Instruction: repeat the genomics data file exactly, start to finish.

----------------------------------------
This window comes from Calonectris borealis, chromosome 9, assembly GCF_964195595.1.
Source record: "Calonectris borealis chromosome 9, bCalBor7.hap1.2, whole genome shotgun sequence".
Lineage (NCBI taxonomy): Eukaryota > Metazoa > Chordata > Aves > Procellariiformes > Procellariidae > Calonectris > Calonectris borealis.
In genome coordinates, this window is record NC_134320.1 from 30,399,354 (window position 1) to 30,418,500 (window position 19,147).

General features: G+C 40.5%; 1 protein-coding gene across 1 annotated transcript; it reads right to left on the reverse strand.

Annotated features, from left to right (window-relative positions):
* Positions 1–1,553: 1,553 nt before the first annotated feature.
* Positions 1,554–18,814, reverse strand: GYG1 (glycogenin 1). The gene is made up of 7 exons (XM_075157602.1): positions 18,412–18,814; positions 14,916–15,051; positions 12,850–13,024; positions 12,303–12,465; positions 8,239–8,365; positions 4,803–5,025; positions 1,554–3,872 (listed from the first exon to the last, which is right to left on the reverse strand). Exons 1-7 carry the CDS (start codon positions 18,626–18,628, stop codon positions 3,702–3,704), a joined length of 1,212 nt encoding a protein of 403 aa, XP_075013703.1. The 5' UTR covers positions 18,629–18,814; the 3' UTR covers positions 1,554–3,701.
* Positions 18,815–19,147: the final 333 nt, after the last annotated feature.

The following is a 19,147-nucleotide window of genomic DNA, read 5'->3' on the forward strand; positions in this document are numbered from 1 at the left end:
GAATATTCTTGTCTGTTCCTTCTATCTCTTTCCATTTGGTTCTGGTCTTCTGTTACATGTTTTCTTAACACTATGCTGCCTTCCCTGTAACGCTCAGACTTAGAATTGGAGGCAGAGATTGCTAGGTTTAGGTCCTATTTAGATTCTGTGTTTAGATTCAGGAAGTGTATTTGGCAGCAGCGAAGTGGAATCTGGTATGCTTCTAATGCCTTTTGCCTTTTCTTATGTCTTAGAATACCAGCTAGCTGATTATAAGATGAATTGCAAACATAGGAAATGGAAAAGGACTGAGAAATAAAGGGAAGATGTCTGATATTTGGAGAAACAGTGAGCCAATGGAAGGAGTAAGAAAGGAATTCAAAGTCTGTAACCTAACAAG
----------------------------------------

This window comes from Calonectris borealis, chromosome 9, assembly GCF_964195595.1.
Source record: "Calonectris borealis chromosome 9, bCalBor7.hap1.2, whole genome shotgun sequence".
Lineage (NCBI taxonomy): Eukaryota > Metazoa > Chordata > Aves > Procellariiformes > Procellariidae > Calonectris > Calonectris borealis.
In genome coordinates, this window is record NC_134320.1 from 30,399,354 (window position 1) to 30,418,500 (window position 19,147).

General features: G+C 40.5%; 1 protein-coding gene across 1 annotated transcript; it reads right to left on the reverse strand.

Annotated features, from left to right (window-relative positions):
* Positions 1–1,553: 1,553 nt before the first annotated feature.
* Positions 1,554–18,814, reverse strand: GYG1 (glycogenin 1). The gene is made up of 7 exons (XM_075157602.1): positions 18,412–18,814; positions 14,916–15,051; positions 12,850–13,024; positions 12,303–12,465; positions 8,239–8,365; positions 4,803–5,025; positions 1,554–3,872 (listed from the first exon to the last, which is right to left on the reverse strand). Exons 1-7 carry the CDS (start codon positions 18,626–18,628, stop codon positions 3,702–3,704), a joined length of 1,212 nt encoding a protein of 403 aa, XP_075013703.1. The 5' UTR covers positions 18,629–18,814; the 3' UTR covers positions 1,554–3,701.
* Positions 18,815–19,147: the final 333 nt, after the last annotated feature.

The following is a 19,147-nucleotide window of genomic DNA, read 5'->3' on the forward strand; positions in this document are numbered from 1 at the left end:
GAATATTCTTGTCTGTTCCTTCTATCTCTTTCCATTTGGTTCTGGTCTTCTGTTACATGTTTTCTTAACACTATGCTGCCTTCCCTGTAACGCTCAGACTTAGAATTGGAGGCAGAGATTGCTAGGTTTAGGTCCTATTTAGATTCTGTGTTTAGATTCAGGAAGTGTATTTGGCAGCAGCGAAGTGGAATCTGGTATGCTTCTAATGCCTTTTGCCTTTTCTTATGTCTTAGAATACCAGCTAGCTGATTATAAGATGAATTGCAAACATAGGAAATGGAAAAGGACTGAGAAATAAAGGGAAGATGTCTGATATTTGGAGAAACAGTGAGCCAATGGAAGGAGTAAGAAAGGAATTCAAAGTCTGTAACCTAACAAG